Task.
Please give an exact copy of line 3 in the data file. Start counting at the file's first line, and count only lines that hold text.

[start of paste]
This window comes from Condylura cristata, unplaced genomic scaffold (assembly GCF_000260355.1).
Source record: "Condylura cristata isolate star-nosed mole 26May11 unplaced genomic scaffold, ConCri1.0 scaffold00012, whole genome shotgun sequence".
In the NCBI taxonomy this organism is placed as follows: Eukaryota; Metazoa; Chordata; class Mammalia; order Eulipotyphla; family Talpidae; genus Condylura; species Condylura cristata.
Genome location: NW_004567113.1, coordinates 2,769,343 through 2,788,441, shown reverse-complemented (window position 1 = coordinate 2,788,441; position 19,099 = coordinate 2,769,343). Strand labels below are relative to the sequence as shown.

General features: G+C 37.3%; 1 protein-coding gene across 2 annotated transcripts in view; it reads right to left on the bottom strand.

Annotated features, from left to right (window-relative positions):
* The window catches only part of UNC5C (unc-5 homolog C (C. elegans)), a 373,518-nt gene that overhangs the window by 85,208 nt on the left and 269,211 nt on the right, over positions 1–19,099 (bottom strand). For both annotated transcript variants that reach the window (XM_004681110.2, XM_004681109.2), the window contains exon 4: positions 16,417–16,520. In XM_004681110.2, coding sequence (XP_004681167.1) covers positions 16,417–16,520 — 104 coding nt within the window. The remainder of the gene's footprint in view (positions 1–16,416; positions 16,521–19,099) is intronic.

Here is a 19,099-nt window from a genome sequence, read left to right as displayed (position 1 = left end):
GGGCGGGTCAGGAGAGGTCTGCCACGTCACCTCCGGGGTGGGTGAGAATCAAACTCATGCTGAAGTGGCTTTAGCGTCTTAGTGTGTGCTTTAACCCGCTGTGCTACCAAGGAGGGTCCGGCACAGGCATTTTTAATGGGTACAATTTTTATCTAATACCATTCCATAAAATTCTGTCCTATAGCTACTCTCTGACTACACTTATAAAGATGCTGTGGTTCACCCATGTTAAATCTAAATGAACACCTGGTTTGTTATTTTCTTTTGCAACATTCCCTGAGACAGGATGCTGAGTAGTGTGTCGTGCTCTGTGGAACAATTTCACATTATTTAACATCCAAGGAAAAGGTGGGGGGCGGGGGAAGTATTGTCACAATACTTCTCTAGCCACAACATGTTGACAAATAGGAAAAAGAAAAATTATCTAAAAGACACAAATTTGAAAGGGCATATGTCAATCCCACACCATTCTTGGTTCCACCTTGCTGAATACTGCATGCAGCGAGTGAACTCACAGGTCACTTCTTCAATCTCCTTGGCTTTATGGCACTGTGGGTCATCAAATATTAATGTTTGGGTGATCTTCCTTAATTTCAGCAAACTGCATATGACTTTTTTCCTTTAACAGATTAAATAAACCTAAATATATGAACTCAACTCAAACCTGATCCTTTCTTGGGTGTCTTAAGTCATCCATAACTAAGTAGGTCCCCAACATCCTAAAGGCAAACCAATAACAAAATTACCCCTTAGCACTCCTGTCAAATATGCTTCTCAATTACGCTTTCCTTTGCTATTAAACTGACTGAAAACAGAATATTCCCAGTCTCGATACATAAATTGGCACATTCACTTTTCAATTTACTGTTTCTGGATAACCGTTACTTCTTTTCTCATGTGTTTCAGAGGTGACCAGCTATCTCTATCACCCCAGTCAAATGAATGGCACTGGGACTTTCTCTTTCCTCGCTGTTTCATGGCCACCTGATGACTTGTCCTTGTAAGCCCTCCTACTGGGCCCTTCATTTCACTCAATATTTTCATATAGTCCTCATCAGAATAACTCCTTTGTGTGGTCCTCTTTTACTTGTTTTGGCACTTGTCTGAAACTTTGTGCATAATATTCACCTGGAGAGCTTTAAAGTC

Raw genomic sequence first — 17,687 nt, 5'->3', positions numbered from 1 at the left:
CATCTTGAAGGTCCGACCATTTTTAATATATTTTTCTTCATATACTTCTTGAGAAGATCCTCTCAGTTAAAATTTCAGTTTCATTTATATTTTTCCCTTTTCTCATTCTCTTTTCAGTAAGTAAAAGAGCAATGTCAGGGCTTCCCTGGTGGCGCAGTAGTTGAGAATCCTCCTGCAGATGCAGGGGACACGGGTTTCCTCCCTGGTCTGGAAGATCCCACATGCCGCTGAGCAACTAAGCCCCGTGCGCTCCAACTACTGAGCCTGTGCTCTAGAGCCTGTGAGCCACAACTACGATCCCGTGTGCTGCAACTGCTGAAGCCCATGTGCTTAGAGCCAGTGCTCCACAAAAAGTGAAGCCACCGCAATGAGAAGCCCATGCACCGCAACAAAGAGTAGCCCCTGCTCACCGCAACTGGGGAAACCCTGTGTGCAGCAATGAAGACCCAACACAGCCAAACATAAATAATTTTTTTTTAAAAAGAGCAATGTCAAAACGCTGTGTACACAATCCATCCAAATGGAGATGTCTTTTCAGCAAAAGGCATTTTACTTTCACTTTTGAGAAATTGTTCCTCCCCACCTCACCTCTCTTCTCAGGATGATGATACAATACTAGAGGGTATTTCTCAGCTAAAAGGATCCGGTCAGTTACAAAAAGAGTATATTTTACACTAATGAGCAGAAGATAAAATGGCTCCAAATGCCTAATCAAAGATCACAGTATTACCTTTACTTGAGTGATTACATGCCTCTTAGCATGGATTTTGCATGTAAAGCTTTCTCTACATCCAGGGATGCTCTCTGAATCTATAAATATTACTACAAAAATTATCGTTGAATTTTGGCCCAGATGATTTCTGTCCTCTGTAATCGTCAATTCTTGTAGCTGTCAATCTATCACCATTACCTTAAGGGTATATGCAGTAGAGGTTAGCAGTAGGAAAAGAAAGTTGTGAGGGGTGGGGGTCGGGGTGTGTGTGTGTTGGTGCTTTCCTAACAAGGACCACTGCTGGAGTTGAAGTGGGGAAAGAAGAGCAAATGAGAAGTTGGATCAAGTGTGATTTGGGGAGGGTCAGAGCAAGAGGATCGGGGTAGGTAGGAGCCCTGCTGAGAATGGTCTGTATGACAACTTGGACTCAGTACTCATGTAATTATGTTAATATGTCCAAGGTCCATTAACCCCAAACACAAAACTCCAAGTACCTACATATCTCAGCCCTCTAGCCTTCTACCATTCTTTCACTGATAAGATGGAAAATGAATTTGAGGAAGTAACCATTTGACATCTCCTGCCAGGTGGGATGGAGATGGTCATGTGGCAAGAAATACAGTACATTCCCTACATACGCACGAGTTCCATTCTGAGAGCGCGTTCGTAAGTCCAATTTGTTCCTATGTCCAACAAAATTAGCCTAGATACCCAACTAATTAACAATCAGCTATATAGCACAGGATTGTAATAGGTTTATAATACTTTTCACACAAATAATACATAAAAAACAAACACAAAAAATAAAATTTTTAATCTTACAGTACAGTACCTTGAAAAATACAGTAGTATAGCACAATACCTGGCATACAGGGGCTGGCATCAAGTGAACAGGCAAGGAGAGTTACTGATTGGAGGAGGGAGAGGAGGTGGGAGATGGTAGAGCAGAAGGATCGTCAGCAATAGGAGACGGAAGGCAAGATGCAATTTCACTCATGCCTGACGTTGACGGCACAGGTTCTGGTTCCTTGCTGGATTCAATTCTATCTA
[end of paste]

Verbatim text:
In the NCBI taxonomy this organism is placed as follows: Eukaryota; Metazoa; Chordata; class Mammalia; order Eulipotyphla; family Talpidae; genus Condylura; species Condylura cristata.